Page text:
Novichok Chemical Weapon Developer Says Half a Cup Would Have Killed Skripal and Entire Town

Half a cup of the Novichok nerve agent would have killed poisoned ex-spy Sergei Skripal and the entire town he lives in, a Soviet chemist who purportedly invented the poison has said.

Skripal, who is now recovering in the U.K., was attacked in Salisbury with 50-100 grams of Novichok—a dose too big to be made for scientific, as opposed to clandestine purposes, according to an independent watchdog. This estimate bolstered the British argument that few besides the Russian government were capable of the attack.

A scientist identifying himself as an ex-member of the Novichok programme said the use of such a quantity would have resulted in a "nightmare" scenario for Skripal and the whole town around him.

"Such a quantity would put down all of Salisbury," Leonid Rink, a Soviet state chemist who has said he once worked in the Novichok programme, told Russian state news agency RIA Novosti. "This is an amount for combat. I don't know how many people such a volume would kill."

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Rink has repeatedly denied that Russia could be behind the attack but in doing so, has contributed to a tide of conflicting arguments coming from Moscow. He came forward as a former employee in the Soviet chemical arms programme, shortly after Skripal's poisoning in March. At the time Russian officials were pleading innocence by denying that the programme even existed.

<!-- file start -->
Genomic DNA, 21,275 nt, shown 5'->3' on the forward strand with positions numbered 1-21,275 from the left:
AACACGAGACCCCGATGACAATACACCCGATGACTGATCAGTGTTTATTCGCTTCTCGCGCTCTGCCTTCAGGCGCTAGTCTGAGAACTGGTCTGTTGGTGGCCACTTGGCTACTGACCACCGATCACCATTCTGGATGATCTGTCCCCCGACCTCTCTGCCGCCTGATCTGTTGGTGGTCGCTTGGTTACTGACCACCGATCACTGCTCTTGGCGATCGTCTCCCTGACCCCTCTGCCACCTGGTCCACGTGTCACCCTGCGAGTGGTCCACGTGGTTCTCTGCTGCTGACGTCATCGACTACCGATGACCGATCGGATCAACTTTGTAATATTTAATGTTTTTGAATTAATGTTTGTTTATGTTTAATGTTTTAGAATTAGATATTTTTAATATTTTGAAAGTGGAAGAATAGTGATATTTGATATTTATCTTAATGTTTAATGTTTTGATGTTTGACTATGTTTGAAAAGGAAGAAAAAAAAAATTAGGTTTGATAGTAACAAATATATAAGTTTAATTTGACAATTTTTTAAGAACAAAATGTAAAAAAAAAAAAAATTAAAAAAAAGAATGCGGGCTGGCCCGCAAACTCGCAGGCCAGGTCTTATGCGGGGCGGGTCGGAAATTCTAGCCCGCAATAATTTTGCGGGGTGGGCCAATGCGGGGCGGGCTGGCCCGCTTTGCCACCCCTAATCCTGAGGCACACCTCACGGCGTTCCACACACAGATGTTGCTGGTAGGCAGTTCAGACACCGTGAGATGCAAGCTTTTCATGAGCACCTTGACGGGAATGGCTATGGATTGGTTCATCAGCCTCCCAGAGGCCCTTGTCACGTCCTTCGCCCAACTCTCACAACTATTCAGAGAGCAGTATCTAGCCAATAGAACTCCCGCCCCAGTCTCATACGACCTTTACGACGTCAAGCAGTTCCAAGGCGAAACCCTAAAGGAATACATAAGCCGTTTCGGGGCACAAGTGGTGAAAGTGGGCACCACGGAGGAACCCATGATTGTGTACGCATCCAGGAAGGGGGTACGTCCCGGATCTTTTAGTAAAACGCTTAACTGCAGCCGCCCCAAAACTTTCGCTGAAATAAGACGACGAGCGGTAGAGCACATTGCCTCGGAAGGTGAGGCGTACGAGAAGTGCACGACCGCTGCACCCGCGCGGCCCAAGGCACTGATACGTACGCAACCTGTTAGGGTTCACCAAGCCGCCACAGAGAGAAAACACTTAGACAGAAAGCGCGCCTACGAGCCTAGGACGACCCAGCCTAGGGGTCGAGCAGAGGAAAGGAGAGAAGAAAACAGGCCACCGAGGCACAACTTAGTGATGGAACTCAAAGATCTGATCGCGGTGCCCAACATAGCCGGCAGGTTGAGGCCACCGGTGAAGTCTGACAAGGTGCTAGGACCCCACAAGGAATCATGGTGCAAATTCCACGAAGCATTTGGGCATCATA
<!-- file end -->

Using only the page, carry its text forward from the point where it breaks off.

Police officers stand at a cordon near the scene where former double-agent Sergei Skripal and his daughter, Yulia were discovered after being attacked with a nerve-agent amid continuing investigations on April 10, 2018 in Salisbury, England. Chris J Ratcliffe/Getty Images

The Russian scientist's latest comments came after the director general of the Organization for the Prohibition of Chemical Weapons, Ahmet Uzumcu, said about 50-100 grams of liquid nerve agent were used in the attack.

Another man involved in developing Novichok was much more critical of the Kremlin's denials than Rink, but confirmed that the substance he designed poisoned Skripal.

"I have no doubt that it was precisely A-234 which was used," Vladimir Uglev, the retired chemical weapons expert said, referring to an agent in the Novichok family. Uglev went further and backed Western sanctions against Russia for the attack, even before the independent verdict of the attack is final.

"As a Russian citizen, I do not accept the great-power chauvinism fanned by the regime of Kremlin-Lubyanka thieves and killers, and therefore fully understand and support the policy of the British government towards Russia," Uglev said.

Uglev was hit by a car in his hometown on the Black Sea last week but dismissed suspicion that the driver intended to run him over.